“Teaching is like painting a huge Victorian mansion. And you don’t actually have enough paint. And when you get to some sections of the house it turns out the wood is a little rotten or not ready for the paint. And about every hour some supervisor comes around and asks you to get down off the ladder and explain why you aren’t making faster progress. And some days the weather is terrible. So it takes all your art and skill and experience to do a job where the house still ends up looking good.”—The Hard Part | Peter Greene (via apsies)
It may be many years until Philadelphia’s education budget matches its curriculum requirements. In the meantime, there are a few things the district—and other flailing school districts in America—can do. Stop giving standardized tests that are inextricably tied to specific…
The nation’s largest teachers’ union wants Education Secretary Arne Duncan to quit.
Delegates of the National Education Association adopted a business item July 4 at its annual convention in Denver that called for his resignation. The vote underscores the long-standing tension between the Obama administration and teachers’ unions — historically a steadfast Democratic ally.
A tipping point for some members was Duncan’s statement last month in support of a California judge’s ruling that struck down tenure and other job protections for the state’s public school teachers. In harsh wording, the judge said such laws harm particularly low-income students by saddling them with bad teachers who are almost impossible to fire.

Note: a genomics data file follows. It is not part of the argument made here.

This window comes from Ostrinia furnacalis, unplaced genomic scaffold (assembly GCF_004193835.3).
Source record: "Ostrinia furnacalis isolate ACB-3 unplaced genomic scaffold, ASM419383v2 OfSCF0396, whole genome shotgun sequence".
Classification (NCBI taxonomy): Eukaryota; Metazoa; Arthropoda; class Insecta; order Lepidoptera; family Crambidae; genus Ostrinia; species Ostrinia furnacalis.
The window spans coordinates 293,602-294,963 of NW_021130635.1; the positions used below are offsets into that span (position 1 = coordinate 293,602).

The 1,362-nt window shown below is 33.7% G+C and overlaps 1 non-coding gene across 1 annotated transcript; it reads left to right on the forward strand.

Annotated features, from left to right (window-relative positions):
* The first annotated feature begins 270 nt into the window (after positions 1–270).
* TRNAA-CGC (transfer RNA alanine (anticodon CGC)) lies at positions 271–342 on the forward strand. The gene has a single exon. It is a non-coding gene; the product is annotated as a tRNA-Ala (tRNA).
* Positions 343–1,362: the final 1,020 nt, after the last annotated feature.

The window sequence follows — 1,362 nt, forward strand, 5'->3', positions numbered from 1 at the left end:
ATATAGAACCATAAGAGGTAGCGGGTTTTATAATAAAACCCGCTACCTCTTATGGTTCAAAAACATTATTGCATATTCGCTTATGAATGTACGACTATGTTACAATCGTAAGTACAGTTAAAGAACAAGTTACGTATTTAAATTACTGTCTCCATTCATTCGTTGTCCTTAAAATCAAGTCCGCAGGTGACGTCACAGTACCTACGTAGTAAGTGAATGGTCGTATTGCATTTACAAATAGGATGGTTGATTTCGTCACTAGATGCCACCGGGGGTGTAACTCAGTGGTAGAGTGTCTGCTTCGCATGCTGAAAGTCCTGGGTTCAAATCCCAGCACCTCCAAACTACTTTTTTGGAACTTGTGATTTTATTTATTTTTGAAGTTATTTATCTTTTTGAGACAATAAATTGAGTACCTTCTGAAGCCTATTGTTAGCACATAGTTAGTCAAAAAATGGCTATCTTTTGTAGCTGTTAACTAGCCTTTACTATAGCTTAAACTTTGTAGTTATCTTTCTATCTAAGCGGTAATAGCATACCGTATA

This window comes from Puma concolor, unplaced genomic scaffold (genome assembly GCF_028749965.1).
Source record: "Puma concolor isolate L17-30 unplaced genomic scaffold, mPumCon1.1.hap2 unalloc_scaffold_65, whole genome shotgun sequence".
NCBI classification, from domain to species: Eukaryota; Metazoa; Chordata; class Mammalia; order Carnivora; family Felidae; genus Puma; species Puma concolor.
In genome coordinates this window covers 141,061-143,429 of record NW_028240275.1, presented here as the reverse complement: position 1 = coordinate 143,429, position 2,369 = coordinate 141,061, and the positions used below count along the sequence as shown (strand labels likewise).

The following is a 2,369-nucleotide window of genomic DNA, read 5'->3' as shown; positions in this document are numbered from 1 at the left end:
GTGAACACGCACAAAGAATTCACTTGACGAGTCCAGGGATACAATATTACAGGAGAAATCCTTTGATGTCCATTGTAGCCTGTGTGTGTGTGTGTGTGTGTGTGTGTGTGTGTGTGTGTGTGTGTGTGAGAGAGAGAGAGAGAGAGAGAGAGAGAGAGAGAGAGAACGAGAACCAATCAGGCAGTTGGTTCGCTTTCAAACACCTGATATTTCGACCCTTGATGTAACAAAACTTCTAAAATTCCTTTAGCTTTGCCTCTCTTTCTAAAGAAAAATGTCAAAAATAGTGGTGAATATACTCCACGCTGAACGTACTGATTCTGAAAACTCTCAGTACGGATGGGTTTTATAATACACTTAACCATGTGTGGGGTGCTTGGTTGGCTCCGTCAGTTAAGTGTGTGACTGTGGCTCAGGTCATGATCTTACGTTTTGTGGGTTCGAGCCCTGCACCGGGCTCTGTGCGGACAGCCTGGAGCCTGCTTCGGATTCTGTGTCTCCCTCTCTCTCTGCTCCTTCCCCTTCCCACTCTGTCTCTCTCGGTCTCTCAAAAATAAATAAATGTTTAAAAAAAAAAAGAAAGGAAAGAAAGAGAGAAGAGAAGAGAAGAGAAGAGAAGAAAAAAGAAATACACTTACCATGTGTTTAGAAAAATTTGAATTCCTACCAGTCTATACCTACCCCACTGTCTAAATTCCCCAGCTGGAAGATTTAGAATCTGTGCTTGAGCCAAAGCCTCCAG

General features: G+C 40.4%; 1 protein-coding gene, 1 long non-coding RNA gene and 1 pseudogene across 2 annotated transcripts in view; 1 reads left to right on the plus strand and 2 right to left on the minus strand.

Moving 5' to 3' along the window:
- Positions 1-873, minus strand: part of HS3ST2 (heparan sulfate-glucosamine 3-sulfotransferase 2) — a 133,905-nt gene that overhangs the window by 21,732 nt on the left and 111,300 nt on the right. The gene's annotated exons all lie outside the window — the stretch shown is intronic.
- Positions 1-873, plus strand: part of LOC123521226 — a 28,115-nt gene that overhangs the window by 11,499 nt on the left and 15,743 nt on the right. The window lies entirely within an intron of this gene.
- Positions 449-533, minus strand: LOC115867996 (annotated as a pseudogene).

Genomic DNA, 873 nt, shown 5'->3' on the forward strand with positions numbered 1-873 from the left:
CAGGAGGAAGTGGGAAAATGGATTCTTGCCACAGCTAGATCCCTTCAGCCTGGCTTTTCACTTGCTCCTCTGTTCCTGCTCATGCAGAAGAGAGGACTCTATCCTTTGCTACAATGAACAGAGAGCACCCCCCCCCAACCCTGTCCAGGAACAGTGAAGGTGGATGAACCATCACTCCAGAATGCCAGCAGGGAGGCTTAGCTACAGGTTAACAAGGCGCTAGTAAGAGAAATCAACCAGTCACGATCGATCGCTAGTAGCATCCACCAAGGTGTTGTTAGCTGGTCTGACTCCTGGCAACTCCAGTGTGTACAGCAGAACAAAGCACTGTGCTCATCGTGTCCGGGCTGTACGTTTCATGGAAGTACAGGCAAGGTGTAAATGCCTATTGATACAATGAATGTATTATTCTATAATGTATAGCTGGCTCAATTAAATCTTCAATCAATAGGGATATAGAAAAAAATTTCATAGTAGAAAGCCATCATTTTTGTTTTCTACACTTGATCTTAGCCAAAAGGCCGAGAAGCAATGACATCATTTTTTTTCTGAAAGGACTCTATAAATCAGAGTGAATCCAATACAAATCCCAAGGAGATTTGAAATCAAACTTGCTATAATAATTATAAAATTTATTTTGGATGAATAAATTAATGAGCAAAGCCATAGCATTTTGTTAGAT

Even before that, teachers’ unions have clashed with the administration over other issues ranging from its support of charter schools to its push to use student test scores as part of evaluating teachers.
The vote is a “venting of frustration of too many things that are wrong,” said Dennis Van Roekel, the outgoing president of NEA. He said it wasn’t directed at Duncan personally, but was about teachers wanting what is best for students.
How much will these standardized tests really change public education?
Myth: Common Core tests will be much better than current exams, with many items measuring higher-order skills. Reality: The new tests will largely consist of the same old multiple-choice questions.
Myth: Adoption of Common Core exams will end No Child Left Behind testing overkill. Reality: Under Common Core, there will be many more tests and the same misuses.
Myth: New multi-state assessments will save taxpayers money. Reality: Test costs will increase for most states. Schools will spend even more for computer infrastructure upgrades.
Myth: New assessment consortia will actually design the tests rather than well-known test manufacturers who have made mistakes in the past. Reality: The same profit-driven companies, including Pearson, Educational Testing Service and CTB/McGraw-Hill, are producing the tests.
Myth: Common Core assessments are designed to meet the needs of all students. Reality: Not yet. The new tests could put students with disabilities and English-language learners at risk.
Myth: Common Core “proficiency” is an objective measure of college- and career-readiness. Reality: Proficiency levels on Common Core tests are subjective, like all performance levels.
Myth: States have to implement the Common Core assessments. Reality: No, they don’t.
“As soon as a person is hired, that should say, “I trust you”. We need to give them the freedom to unleash their talents. We need to say say “yes” often, and say “no” rarely.”—Power and Freedom (via gjmueller)